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McGary v. Cunningham

United States District Court, W.D. Washington, Tacoma

October 31, 2014

DARNELL O. McGARY, Plaintiff,


J. RICHARD CREATURA, Magistrate Judge.

The District Court has referred this 42 U.S.C. § 1983 civil rights action to United States Magistrate Judge J. Richard Creatura pursuant to 28 U.S.C. § 636(b)(1)(A) and (B), and local Magistrate Judge Rules MJR1, MJR3 and MJR4.

Plaintiff has filed motions to strike the declaration of Leslie Sziebert and portions of defendants' summary judgment motions that refer to plaintiffs escape attempt (Dkt. 135 and 139). Defendants have responded (Dkt. 140), and plaintiff has replied (Dkt. 142). After reviewing the pleadings the Court denies both of plaintiff's motions because plaintiff fails to show that the evidence he is trying to exclude would be properly excluded under Fed.R.Civ.P. 12(f) or that Fed.R.Civ.P. 12 (f) applies to motions or affidavits.

Fed. R. Civ. P. 12(f) gives the Court the authority to strike material from pleadings that is redundant, immaterial, impertinent or scandalous. See Fed.R.Civ.P. 12(f). Courts have held that the rule only applies to pleadings as defined in Fed.R.Civ.P. 7(a) and refused to apply the rule to affidavits or briefs. Hipolito v Alliance Receivables Management Inc., 2005 WL 1662137 (D.C. Cal 2005); Protect Lake Pleasant LLC v. Johnson, 2007 WL 1486869 *3 n.1 (D.C. Ariz. 2007) (Rule 12(f) does not apply to briefs and the court declined to exercise its inherent power to strike material).

Other courts hold that a decision to strike material is available, but that the motions are disfavored. Guthier v. U.S., 2011 WL 3902770 *11 (D. Mass. 2011); Leghorn v. Wells Fargo Bank N.A., 950 F.Supp.2d 1093, 1122 (N.D. Cal. 2013); "A motion to strike should not be granted unless it is clear that the matter to be stricken could have no possible bearing on the subject matter of the litigation.'" Lopez v. Wachovia Mortg., 2009 WL 4505919, *6 (E.D. Cal. 2009), quoting Bassett v. Ruggles, 2009 WL 2982895, *24 (E.D. Cal. 2009).

While plaintiff does not make it clear that the rule applies, the Court need not reach that issue because the motions fail on the merits. In the first motion, plaintiff asks the Court to strike the declaration of defendant Leslie Sziebert arguing that in a prior case, McGary v. Culpepper, C05-5376RBL-JRC, "after summary judgment, was concluded in[sic] was found that Dr. Sziebert MD, had retaliated against Plaintiff McGary." (Dkt. 135, p. 1.) Plaintiff also argues that evidence he presents in his motion for partial summary judgment shows that a different medical provider, Dr. Bloom, has a different opinion as to plaintiff's mental illness or diagnosis (Dkt. Civ. P. 12 (f) because the declaration is redundant, immaterial, and scandalous (Dkt. 135, p. 3).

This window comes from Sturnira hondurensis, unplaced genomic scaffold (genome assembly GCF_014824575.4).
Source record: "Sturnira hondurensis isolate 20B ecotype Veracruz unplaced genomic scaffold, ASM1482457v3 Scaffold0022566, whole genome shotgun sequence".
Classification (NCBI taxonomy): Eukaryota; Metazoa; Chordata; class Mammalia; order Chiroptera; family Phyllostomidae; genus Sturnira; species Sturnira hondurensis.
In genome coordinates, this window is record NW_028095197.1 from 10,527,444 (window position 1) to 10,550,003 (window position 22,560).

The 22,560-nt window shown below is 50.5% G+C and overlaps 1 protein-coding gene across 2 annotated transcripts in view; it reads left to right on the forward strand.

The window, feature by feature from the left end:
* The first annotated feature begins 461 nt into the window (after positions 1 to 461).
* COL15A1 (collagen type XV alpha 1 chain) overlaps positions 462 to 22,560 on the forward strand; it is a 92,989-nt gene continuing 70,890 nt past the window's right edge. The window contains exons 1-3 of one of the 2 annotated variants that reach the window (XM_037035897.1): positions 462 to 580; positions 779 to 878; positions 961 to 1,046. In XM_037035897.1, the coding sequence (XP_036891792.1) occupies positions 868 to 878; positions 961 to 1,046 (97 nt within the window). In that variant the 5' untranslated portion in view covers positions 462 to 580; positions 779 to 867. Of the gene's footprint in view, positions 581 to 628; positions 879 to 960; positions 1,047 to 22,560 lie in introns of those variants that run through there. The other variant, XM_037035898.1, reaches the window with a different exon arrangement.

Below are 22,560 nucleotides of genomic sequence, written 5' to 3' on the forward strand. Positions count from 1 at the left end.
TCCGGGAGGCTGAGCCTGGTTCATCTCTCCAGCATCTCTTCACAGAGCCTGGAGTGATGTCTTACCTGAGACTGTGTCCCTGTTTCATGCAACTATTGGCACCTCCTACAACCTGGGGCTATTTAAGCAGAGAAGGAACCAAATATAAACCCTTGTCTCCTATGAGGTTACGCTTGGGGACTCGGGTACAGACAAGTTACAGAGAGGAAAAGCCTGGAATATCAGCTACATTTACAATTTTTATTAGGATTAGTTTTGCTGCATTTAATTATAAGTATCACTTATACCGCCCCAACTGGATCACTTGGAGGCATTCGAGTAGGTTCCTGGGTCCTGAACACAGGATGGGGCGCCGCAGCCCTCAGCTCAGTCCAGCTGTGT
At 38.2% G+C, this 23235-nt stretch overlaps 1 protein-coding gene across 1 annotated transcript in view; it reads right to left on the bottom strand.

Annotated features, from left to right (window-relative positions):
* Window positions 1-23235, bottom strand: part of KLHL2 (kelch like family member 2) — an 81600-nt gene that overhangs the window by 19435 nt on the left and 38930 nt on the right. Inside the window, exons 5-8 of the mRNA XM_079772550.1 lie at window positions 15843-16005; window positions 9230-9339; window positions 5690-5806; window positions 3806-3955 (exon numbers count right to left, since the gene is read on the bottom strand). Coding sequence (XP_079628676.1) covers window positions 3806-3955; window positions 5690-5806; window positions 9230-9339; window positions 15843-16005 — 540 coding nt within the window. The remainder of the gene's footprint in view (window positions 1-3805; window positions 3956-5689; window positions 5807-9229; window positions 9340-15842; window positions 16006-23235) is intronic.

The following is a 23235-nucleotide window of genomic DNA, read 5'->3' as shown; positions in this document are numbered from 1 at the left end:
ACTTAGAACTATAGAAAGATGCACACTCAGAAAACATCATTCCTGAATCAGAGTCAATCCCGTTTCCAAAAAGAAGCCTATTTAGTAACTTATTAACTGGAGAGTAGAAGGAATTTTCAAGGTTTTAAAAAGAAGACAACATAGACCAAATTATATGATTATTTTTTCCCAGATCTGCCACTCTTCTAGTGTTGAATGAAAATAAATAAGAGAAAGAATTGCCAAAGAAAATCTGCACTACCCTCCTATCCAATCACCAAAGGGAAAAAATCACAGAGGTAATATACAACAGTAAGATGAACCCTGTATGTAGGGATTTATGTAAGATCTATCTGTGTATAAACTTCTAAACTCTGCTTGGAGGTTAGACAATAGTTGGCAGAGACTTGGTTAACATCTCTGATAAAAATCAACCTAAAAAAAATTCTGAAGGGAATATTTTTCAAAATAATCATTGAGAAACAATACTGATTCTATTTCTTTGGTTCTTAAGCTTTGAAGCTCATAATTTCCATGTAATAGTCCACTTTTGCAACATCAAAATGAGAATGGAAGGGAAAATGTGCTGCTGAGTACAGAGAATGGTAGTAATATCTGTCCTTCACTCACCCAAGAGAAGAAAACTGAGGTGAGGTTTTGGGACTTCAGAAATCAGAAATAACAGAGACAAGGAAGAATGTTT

Defendants respond that plaintiff has mischaracterized the findings and settlement in the case of McGary v. Culpepper. Defendants place a copy of the settlement agreement before the Court (Dkt. 141-1, Declaration of Gregory Ziser, Attachment A). Review of the settlement agreement shows that there was no finding of guilt or liability entered against defendant Sziebert. The agreement states "that this Stipulated Settlement and Consent Judgment does not reflect an admission of liability, nonfeasance or wrongdoing by any defendant or the State of Washington." (Dkt. 141-1, p. 2). The Court finds that plaintiff has mischaracterized the resolution of that case. Further, a disagreement as to a diagnosis between two mental health care provides does not render either diagnosis irrelevant or scandalous. The Court DENIES plaintiff's motion to strike the declaration of Dr. Sziebert.

Plaintiff also asks the Court to strike portions of defendants' briefing and affidavits that mention an alleged escape attempt on September 28, 2013. This action was stayed by agreement of the parties because plaintiff was facing criminal charges for the crime of sexual violent predator escape (Dkt. 83). Defendants' reference to the pending charges as allegations is factually accurate and not misleading. Further, plaintiff himself acknowledges that the criminal charges were the subject of plea negotiations and "have been reduced to a misdemeanor." (Dkt. 91, p. 2). Defendants note that plaintiff pled guilty to Attempted Escape in the Third Degree. (Dkt. 141-2, Declaration of Gregory Ziser, Attachment B).

Plaintiff fails to show that defendants referring to the incident is scandalous or in any other way improper. The matter is relevant to show plaintiff's state of mind and to justify the actions defendants took regarding plaintiff. Plaintiff's motion to strike the reference to attempted escape is without merit and the Court DENIES plaintiff's motion.

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